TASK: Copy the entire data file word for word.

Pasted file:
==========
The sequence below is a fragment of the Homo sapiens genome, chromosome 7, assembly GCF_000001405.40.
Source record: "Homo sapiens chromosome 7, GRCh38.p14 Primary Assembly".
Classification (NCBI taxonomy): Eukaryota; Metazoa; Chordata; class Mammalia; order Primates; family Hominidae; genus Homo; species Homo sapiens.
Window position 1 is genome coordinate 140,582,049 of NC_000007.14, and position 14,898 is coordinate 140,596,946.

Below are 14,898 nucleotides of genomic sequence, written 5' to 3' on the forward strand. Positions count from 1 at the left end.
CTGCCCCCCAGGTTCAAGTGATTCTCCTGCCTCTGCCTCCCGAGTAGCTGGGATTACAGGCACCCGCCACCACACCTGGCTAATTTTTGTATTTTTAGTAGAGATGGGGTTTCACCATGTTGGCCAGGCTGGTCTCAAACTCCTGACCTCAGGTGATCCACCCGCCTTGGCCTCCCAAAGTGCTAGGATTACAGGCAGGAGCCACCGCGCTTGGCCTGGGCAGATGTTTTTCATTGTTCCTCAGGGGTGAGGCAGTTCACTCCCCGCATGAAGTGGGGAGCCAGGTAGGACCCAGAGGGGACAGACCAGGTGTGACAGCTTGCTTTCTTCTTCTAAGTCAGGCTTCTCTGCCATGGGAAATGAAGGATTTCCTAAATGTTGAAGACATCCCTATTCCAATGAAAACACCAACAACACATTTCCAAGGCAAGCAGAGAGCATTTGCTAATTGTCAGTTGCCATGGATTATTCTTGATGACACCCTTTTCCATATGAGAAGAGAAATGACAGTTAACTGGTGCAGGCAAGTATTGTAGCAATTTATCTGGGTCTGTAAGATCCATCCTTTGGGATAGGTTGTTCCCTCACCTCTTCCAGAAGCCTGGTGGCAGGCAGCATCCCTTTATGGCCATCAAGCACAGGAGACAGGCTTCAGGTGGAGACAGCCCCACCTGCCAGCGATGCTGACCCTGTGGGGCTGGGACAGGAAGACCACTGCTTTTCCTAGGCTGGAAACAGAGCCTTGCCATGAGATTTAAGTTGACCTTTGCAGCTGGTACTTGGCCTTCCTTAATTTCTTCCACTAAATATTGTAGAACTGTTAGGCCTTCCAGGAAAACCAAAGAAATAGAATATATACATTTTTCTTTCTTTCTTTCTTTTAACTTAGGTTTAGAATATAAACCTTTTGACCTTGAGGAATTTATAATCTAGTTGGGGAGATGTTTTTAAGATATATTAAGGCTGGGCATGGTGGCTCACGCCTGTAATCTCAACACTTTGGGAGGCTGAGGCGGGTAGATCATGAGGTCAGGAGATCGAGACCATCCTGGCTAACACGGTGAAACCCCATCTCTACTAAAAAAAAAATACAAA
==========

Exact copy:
The sequence below is a fragment of the Homo sapiens genome, chromosome 7, assembly GCF_000001405.40.
Source record: "Homo sapiens chromosome 7, GRCh38.p14 Primary Assembly".
Classification (NCBI taxonomy): Eukaryota; Metazoa; Chordata; class Mammalia; order Primates; family Hominidae; genus Homo; species Homo sapiens.
Window position 1 is genome coordinate 140,582,049 of NC_000007.14, and position 14,898 is coordinate 140,596,946.

Below are 14,898 nucleotides of genomic sequence, written 5' to 3' on the forward strand. Positions count from 1 at the left end.
CTGCCCCCCAGGTTCAAGTGATTCTCCTGCCTCTGCCTCCCGAGTAGCTGGGATTACAGGCACCCGCCACCACACCTGGCTAATTTTTGTATTTTTAGTAGAGATGGGGTTTCACCATGTTGGCCAGGCTGGTCTCAAACTCCTGACCTCAGGTGATCCACCCGCCTTGGCCTCCCAAAGTGCTAGGATTACAGGCAGGAGCCACCGCGCTTGGCCTGGGCAGATGTTTTTCATTGTTCCTCAGGGGTGAGGCAGTTCACTCCCCGCATGAAGTGGGGAGCCAGGTAGGACCCAGAGGGGACAGACCAGGTGTGACAGCTTGCTTTCTTCTTCTAAGTCAGGCTTCTCTGCCATGGGAAATGAAGGATTTCCTAAATGTTGAAGACATCCCTATTCCAATGAAAACACCAACAACACATTTCCAAGGCAAGCAGAGAGCATTTGCTAATTGTCAGTTGCCATGGATTATTCTTGATGACACCCTTTTCCATATGAGAAGAGAAATGACAGTTAACTGGTGCAGGCAAGTATTGTAGCAATTTATCTGGGTCTGTAAGATCCATCCTTTGGGATAGGTTGTTCCCTCACCTCTTCCAGAAGCCTGGTGGCAGGCAGCATCCCTTTATGGCCATCAAGCACAGGAGACAGGCTTCAGGTGGAGACAGCCCCACCTGCCAGCGATGCTGACCCTGTGGGGCTGGGACAGGAAGACCACTGCTTTTCCTAGGCTGGAAACAGAGCCTTGCCATGAGATTTAAGTTGACCTTTGCAGCTGGTACTTGGCCTTCCTTAATTTCTTCCACTAAATATTGTAGAACTGTTAGGCCTTCCAGGAAAACCAAAGAAATAGAATATATACATTTTTCTTTCTTTCTTTCTTTTAACTTAGGTTTAGAATATAAACCTTTTGACCTTGAGGAATTTATAATCTAGTTGGGGAGATGTTTTTAAGATATATTAAGGCTGGGCATGGTGGCTCACGCCTGTAATCTCAACACTTTGGGAGGCTGAGGCGGGTAGATCATGAGGTCAGGAGATCGAGACCATCCTGGCTAACACGGTGAAACCCCATCTCTACTAAAAAAAAAATACAAA